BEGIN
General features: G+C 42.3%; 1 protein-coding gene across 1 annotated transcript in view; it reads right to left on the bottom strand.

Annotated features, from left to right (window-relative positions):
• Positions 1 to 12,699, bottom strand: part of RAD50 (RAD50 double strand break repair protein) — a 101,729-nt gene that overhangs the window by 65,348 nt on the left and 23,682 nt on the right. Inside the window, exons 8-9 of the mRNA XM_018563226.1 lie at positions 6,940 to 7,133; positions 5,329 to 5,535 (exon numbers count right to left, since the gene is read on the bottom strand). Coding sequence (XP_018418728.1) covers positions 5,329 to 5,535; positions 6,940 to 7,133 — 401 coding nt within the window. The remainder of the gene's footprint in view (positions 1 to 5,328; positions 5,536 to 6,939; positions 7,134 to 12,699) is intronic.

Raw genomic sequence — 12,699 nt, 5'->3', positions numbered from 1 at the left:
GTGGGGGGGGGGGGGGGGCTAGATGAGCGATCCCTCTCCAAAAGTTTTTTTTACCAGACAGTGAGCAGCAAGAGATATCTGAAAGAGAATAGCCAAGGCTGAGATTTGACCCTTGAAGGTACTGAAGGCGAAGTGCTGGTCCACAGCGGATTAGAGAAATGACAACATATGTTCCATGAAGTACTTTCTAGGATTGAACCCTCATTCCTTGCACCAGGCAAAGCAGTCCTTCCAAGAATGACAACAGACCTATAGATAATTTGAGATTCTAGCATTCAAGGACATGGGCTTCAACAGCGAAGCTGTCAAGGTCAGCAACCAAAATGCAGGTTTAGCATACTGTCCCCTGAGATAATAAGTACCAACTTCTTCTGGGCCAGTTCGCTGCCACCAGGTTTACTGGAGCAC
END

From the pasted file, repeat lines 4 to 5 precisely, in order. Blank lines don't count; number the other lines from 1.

Raw genomic sequence — 12,699 nt, 5'->3', positions numbered from 1 at the left:
GTGGGGGGGGGGGGGGGGCTAGATGAGCGATCCCTCTCCAAAAGTTTTTTTTACCAGACAGTGAGCAGCAAGAGATATCTGAAAGAGAATAGCCAAGGCTGAGATTTGACCCTTGAAGGTACTGAAGGCGAAGTGCTGGTCCACAGCGGATTAGAGAAATGACAACATATGTTCCATGAAGTACTTTCTAGGATTGAACCCTCATTCCTTGCACCAGGCAAAGCAGTCCTTCCAAGAATGACAACAGACCTATAGATAATTTGAGATTCTAGCATTCAAGGACATGGGCTTCAACAGCGAAGCTGTCAAGGTCAGCAACCAAAATGCAGGTTTAGCATACTGTCCCCTGAGATAATAAGTACCAACTTCTTCTGGGCCAGTTCGCTGCCACCAGGTTTACTGGAGCAC